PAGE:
Born in Singapore on 23 March 1916, John Eber was the son of Richard Eber, a prominent Singapore Eurasian lawyer. In 1924, Eber attended Harrow School in London before proceeding to Christ’s College, University of Cambridge, where he became an active member of the university’s golf club. After being called to the bar, Eber returned to Singapore in 1939 where his law office was located in Raffles Place, a decidedly prestigious part of Singapore. Despite his achievements and living like an Englishman, Eber was not admitted into the Civil Service because he was Eurasian. His early experience with discrimination coupled with the suffering he endured during internment in the Sime Road Camp from 1942 – 1945 resulted in him emerging from the war as a fierce critic of colonialism.
After the Japanese Occupation, Eber was appointed as Counsel for the Prosecution by the British War Crimes Legal Section, where he prosecuted Lieutenant Colonel Banno Hirateru and six other Japanese officers for committing war crimes against 3600 Australian and 3400 British prisoners-of-war, during a 1943 journey to Siam, in Siam, as well as on their return to Singapore in 1943.
During the trial, it was revealed that prisoners-of-war were told that they were destined for “health-camps” where food would be “abundant”, allowing the sick a better chance of recovery. In reality, these men were crammed into steel rice-trucks to Bampong in Thailand, where they continued the rest of the journey by marching 300 kilometres to their destination in “pitch-black darkness”, trudging through slushy tracks and thick jungle foliage with inadequate food and water.
Upon reaching their destination, these men were not only subjected to hard labour and daily beatings, but also poorly housed in unroofed huts that exposed them to the continuous downpour of monsoon rains. Coupled with poor hygiene and limited access to sanitation, the camps quickly became hotbeds for cholera, dysentery, and malaria, resulting in the deaths of many prisoners-of-war. By the time these men were slated to return to Singapore on December 1943, 3000 had perished and 1000 had to be left behind in Burma or Thailand, as they were deemed incapable of surviving the journey.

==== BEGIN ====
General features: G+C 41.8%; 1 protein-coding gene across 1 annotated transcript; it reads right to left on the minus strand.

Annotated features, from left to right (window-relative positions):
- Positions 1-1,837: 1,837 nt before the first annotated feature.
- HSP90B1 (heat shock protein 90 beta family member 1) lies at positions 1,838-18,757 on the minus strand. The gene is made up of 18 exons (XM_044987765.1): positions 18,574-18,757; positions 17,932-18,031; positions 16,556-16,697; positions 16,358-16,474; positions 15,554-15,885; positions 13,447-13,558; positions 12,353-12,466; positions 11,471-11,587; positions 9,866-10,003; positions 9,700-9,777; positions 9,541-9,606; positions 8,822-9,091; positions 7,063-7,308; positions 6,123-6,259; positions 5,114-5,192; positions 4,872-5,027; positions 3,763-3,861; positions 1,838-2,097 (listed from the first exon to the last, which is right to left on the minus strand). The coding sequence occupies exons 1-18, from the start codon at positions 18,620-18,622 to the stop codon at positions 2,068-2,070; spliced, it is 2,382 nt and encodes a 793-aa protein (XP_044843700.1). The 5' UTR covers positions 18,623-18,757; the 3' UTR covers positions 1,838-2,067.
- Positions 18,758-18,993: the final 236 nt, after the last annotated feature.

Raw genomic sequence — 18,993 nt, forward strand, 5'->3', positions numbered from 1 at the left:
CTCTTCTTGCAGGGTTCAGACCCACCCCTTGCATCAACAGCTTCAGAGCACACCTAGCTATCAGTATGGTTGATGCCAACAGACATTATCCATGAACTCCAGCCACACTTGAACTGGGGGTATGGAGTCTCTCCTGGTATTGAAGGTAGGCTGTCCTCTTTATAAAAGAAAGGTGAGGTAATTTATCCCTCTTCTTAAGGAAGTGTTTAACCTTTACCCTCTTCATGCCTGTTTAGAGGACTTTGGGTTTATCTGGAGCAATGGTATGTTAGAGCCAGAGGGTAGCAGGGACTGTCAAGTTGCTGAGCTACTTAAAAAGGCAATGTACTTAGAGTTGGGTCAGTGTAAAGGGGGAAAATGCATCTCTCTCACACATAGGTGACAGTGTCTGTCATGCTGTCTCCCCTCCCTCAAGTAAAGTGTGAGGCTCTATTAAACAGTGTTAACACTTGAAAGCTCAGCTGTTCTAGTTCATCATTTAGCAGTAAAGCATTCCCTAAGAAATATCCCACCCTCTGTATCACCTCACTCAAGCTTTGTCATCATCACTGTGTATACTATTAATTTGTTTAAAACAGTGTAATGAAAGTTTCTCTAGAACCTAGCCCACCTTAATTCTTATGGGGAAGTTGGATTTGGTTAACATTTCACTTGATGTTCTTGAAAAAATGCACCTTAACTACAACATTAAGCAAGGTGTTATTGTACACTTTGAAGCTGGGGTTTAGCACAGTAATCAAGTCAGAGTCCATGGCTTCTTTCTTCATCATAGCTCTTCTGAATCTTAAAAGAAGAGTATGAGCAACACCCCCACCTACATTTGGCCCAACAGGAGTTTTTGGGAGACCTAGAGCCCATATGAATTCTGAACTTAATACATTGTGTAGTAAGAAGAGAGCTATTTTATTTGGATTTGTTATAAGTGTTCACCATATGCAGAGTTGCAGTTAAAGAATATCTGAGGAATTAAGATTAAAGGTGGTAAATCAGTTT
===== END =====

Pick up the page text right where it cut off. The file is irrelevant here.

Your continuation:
It was against this backdrop that the Prosecution charged the seven accused for violating the laws and usages of war, as they had wilfully exposed prisoners-of-war to “unhealthy and unhygienic” living conditions and subjected them to “inhumane treatment”, resulting in the physical suffering and deaths of many.
At the end of trial, all seven accused were found guilty and awarded sentences of varying lengths, ranging from 18-month imprisonment to life imprisonment.
After the war, Eber went on to dash his father’s hopes by becoming a “revolutionary Malayan nationalist”. He was a senior Malayan Communist Party member, founder of the Malayan Democratic Union and an active member of the Malayan Forum in London in the 1950s. As a result of his political activities, the Singapore Special Branch become especially concerned about the association between Eber and the English-educated middle-class intellectuals. In January 1951, Eber was arrested under Emergency Regulations and imprisoned in Outram Gaol for over 18 months without trial. He was released on February 1953.
After his release, Eber wrote a booklet titled Malaya’s Freedom Is Vital to Britain in 1954, and he continued to control the Malayan Forum until he was ousted following a 1956 vote of no-confidence brought against him by Goh Keng Swee. Eber passed away on December 1994 in London.